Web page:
The Fortunes of the Orlando Furioso, 1516-2016

This guest post by Helena Sanson (Clare College, Cambridge) and Francesco Lucioli (University College Dublin) has been written to accompany the book display in the North Front corridor of the University Library, organised by them in collaboration with Anna-Luise Wagner (Selwyn College, Cambridge)

orlando-furioso-blog-fig-12016 marks the 500th anniversary of the publication of the first edition of one of the masterpieces of Italian Renaissance literature, and world literature more broadly: the Orlando furioso by Ludovico Ariosto (Reggio Emilia 1474 – Ferrara 1533). As a contribution towards the celebrations of this anniversary that has seen conferences and events taking place all over the world, a book display of Orlando furioso editions held in Cambridge University Library will be held between 7 November and 3 December. On Friday 18 November, there will also be an event in Clare College entitled The Fortunes of the Orlando furioso, 1516-2016, which is free and open to the general public. The event includes public lectures by Renaissance specialists on the fortunes of the poem in literature, art and music (Clare College, Latimer room, 3-5 pm), followed by a concert of arias inspired across the centuries by this magnificent poem (Clare College Chapel, 6 pm). More details on the event and on how to register can be found here: Continue reading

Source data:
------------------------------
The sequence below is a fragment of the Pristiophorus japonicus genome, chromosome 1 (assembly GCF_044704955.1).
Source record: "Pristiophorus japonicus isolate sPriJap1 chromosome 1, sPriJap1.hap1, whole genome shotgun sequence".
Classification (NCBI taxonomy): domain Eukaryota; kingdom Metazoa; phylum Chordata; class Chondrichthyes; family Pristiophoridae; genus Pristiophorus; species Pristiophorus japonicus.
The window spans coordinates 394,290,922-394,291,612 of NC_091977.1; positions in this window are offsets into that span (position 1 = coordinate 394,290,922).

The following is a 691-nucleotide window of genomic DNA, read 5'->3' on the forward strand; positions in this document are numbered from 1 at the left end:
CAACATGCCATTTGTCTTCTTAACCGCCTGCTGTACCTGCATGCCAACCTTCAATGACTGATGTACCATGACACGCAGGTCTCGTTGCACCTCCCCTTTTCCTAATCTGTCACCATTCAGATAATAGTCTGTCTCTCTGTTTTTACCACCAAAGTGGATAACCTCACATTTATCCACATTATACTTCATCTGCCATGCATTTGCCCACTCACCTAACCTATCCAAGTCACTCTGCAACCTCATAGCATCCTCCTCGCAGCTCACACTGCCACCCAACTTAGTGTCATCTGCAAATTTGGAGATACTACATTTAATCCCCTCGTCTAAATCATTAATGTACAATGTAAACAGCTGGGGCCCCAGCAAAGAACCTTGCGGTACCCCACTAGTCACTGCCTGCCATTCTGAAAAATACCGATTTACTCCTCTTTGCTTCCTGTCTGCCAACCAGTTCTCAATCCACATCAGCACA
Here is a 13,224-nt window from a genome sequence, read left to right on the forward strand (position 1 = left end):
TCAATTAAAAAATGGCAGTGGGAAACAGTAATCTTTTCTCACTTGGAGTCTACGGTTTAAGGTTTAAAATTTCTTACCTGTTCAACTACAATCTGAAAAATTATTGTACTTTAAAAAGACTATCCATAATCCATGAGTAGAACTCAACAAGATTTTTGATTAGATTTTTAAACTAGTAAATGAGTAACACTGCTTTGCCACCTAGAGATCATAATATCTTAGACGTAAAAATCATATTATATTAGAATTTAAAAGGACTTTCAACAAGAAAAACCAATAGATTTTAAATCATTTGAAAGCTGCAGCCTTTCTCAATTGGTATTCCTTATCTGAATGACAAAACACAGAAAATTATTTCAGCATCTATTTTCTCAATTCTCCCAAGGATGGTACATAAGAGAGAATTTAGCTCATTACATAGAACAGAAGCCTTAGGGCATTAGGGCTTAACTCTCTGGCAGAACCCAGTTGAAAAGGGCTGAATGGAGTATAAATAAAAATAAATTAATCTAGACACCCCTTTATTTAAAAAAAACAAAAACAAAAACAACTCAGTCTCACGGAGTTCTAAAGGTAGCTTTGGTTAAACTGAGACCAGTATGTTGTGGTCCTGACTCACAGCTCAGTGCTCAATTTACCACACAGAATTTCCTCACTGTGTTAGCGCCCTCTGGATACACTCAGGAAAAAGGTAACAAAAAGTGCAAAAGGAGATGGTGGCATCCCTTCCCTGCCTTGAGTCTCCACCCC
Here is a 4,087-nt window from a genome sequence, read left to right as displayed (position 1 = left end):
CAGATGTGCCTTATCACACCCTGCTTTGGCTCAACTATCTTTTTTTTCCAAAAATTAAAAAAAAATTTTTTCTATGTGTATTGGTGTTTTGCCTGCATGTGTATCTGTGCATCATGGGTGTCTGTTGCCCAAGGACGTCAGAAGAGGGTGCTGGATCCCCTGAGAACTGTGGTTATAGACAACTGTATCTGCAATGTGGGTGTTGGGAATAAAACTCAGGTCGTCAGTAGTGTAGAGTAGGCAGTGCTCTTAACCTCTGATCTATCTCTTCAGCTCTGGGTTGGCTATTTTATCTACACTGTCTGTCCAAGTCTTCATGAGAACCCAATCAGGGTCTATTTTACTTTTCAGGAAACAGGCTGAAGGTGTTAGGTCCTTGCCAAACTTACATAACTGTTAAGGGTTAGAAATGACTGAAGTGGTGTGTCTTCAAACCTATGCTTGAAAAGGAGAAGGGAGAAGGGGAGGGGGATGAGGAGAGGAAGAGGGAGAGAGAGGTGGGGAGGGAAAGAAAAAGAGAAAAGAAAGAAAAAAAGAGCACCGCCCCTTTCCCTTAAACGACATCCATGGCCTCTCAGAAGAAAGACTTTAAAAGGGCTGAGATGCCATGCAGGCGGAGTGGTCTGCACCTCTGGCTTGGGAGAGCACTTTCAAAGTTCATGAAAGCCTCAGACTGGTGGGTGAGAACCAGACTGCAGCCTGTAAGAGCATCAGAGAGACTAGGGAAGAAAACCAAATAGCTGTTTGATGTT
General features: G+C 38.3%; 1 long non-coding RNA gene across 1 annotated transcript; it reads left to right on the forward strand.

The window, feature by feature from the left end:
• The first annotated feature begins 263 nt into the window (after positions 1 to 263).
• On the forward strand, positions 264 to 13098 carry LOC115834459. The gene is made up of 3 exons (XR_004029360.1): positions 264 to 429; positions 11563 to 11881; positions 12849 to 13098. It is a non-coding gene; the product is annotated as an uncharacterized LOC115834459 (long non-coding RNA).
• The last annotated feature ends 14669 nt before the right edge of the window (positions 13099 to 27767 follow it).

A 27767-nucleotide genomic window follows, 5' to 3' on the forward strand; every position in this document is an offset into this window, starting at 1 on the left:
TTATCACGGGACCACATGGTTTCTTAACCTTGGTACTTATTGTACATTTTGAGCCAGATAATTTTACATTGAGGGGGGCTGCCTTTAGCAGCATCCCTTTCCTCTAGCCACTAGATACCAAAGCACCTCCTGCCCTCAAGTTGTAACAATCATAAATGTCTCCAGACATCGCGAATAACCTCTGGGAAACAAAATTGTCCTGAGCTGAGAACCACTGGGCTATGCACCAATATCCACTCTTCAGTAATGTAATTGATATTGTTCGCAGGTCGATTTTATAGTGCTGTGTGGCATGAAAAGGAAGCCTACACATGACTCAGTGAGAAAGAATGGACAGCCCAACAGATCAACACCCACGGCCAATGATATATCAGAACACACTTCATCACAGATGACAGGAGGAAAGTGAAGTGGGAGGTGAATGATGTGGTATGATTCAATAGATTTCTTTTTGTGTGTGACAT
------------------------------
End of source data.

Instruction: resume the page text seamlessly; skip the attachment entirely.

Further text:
Curious indeed : Slavonic material in the new Library exhibition

The second major exhibition celebrating the University Library’s 600th anniversary opens to the public today.  Curious Objects presents “a cabinet of curiosities that opens a window onto the nature of collecting, private and institutional”.  The most modern collection featured is that of Russian and Soviet items left to us by Dr Catherine Cooke, with one of the larger cases in the exhibitions given over to an eye-catching selection of material from the extraordinary collection.


Some of the Cooke items in ‘Curious Objects’.

One of the items used in the exhibition, a St Petersburg postcard, has already been described in detail in an earlier blog post.  This is displayed next to the wall text introducing the Cooke case, alongside a reproduction of a box of Sputnik cigarettes from the collection.  The case itself contains a total of 45 late imperial and Soviet items.  Among these are 19 postcards (including a pop-up postcard of St Basil’s Cathedral), 5 bookmarks, 4 badges, 2 packets of tea, and 1 paper bag.  Together, the exhibits give some idea of the rich variety of the Cooke collection.  Dr Cooke built up a wonderful research library of books and journals on Soviet architecture and design and also collected postcards, posters, and mixed ephemera.

The exhibition will run until 21 March 2017.  Online images of the Cooke exhibition material, accompanied by extended captions, are available here:

Mel Bach

‘Crime and Punishment’ at 150 : exhibition opens today

montageIn 1866, the journal ‘Russkii vestnik’ (Russian Messenger) published Fyodor Dostoevsky’s ‘Crime and Punishment’ for the first time.  The University Library is taking part in a transatlantic series of events coordinated by Dr Katherine Bowers (University of British Columbia) and Dr Kate Holland (Toronto)  to mark the anniversary of the novel’s publication.